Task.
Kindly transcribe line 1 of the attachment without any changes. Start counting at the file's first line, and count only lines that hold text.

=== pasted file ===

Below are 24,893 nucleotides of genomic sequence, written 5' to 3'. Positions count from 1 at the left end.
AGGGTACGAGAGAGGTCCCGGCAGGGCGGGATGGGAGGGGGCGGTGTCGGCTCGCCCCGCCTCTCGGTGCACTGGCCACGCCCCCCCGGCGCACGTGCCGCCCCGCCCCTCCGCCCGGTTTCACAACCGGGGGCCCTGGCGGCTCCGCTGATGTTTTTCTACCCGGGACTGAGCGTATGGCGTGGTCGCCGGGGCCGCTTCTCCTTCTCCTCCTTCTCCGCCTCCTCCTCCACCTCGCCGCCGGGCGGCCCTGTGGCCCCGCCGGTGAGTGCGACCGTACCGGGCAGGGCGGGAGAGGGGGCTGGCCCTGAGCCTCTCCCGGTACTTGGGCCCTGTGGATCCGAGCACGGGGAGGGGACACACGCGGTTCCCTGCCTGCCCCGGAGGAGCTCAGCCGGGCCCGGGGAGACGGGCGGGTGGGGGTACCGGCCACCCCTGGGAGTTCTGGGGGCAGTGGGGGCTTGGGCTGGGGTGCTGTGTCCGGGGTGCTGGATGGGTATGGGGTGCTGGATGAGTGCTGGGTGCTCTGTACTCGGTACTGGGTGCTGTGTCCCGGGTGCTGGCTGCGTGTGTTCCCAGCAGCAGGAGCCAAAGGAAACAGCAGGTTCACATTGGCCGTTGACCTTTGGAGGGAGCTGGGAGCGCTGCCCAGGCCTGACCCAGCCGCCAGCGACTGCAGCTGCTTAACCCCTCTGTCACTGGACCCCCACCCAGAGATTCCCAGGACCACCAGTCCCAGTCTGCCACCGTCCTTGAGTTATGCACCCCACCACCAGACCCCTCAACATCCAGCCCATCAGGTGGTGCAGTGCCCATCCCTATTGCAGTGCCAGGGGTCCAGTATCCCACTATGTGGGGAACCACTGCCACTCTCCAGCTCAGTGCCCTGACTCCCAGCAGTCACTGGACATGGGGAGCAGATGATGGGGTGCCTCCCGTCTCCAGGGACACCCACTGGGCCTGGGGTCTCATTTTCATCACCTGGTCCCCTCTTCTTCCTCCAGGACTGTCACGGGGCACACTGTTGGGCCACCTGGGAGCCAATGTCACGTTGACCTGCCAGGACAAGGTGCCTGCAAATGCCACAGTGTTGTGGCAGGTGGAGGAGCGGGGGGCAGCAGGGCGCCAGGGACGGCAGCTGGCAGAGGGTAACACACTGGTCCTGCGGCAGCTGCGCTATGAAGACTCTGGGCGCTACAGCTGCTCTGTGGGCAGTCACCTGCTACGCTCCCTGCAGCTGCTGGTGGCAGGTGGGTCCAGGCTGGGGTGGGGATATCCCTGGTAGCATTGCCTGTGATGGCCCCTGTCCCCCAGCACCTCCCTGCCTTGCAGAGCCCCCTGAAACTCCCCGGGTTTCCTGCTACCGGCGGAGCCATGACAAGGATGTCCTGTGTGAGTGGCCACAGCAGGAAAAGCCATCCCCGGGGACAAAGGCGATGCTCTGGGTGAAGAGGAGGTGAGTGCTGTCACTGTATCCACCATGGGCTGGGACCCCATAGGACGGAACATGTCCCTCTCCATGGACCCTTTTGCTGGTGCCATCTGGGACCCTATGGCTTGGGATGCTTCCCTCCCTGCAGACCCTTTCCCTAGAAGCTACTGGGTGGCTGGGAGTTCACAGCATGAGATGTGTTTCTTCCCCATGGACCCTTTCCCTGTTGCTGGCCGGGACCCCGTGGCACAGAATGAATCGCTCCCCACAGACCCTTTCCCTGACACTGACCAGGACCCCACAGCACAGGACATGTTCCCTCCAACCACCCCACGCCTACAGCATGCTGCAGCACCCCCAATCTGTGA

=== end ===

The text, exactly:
Below are 24,893 nucleotides of genomic sequence, written 5' to 3'. Positions count from 1 at the left end.